October 6, 2010 at 11:35 am |
  5. GOD

    You mave have heterogeneity of race in church, but one thing you can depend on is that 100% of the people are utterly deluded.

    October 6, 2010 at 11:32 am |
  6. msaprilr

    Sociology professors should know better. This has absolutely nothing to do with race. It's cultural. Blacks and whites often come from two very different sub-cultures. The two cultures are on opposite ends of the scale when it comes to worship. The services that one culture likes are completely opposite from the services that the other culture likes. There are a few black folks in my predominantly white church who prefer our more subdued service. And there are a few white folks in my friends predominantly black church. But mostly, we keep to our respective cultural styles. Worship is a very emotional thing. We keep to the style that appeals to us the most and it's got ZIP to do with skin color.

    October 6, 2010 at 11:32 am |
  7. Architect

    Many churches in my area offer sermons in a specific language other than english. So, you would expect some self-segregation as a result. I don't see that as racism in that since it is merely accommodating different cultural needs. I suppose CNN could claim there is segregation within the local newspaper readership too. Spanish language newspapers read by latinos, and Korean language papers read by Koreans, and so on. So it must be racism, right? Or what about the public universities that have built ethnic-themed dorms. CNN doesn't complain about that. No, just bash churches.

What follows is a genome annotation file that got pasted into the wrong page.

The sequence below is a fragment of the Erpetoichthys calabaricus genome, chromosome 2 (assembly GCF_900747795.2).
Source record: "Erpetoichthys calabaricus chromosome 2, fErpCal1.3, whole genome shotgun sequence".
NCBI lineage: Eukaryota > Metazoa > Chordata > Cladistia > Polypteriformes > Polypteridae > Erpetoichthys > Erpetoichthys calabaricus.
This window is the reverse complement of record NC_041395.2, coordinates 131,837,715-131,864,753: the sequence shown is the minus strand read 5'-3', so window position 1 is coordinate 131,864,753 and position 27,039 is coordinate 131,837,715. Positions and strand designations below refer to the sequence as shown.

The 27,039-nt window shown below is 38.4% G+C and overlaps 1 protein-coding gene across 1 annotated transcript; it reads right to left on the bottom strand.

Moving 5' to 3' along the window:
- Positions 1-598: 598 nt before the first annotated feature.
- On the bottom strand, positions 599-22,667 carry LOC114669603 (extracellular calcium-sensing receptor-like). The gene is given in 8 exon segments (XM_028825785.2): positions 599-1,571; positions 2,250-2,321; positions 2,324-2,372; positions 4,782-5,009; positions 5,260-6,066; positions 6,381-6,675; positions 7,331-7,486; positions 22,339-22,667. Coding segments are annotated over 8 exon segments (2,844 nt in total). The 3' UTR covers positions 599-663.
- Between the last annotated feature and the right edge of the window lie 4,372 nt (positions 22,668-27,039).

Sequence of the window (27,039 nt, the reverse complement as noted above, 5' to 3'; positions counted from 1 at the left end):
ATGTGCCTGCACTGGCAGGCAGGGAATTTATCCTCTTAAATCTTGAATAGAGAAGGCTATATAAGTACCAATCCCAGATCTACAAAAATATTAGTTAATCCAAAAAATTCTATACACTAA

October 6, 2010 at 11:31 am |
  8. Redleg

    Dont' forget that the Soutthern Baptists formed in order to defend slavery and racism. They still allow congregations to stop people at the door based on their race.

    October 6, 2010 at 11:24 am |
  9. Noorullah

    Bill,
    God is All powerful, Most merciful and Most Compassionate. Your attributing a son to God is attributing a weakness to God. Your saying he cannot forgive everyone without getting Jesus killed is again attributing a sign of weakness, that he cannot forgive otherwise. The true message from Prophet Muhammad is – The like of Jesus the son of Mary is the like of Adam. God created Adam without a father and mother. The sameway God created Jesus without a father and God is All powerful to do whatever he likes". The correct concept of reward and punishment is – Believe in one true God without attributing any partners (Even children) and Do good deeds, avoid sinning and you will be rewarded by God. Otherwise you will never get salvation. Come to Islam and Come to Peace. Quran in the final testament.

    October 6, 2010 at 11:22 am |
    • Bill

      Noorullah. You are speaking as if these are "my" rules. This is what God says. He said there is One True God. He says that Jesus is God. He says that the Holy Spirit is God. (Thus the Trinity of a single, Triune God. He could have done "salvation" any way that He wanted. HE chose to use Jesus as the means to salvation and thus, the means to Heaven. Jesus died for EVERYONE, yet many will choose not to follow Him. Anyone can receive Christ, but only those that DO receive Him as Savior will be saved. This is according to HIS Word, not ours.

      October 6, 2010 at 11:30 am |
    • msaprilr

      Noorullah you seem to have absolutely no concept of the law of sin and death. It's got nothing to do with punishment or forgiveness any more than gravity is punishing you when you jump off a cliff. You have some anti-religious bias, yet you don't even know what religion is. Perhaps you should stop typing until you do.

      October 6, 2010 at 11:36 am |
  10. Terry North Carolina

    DUH! god believers are poor examples of intelligent thinking to begin with, So you think that would accept that we are all human beings and of the same equal status....it is ti laugh

    October 6, 2010 at 11:17 am |
  11. Memphispiano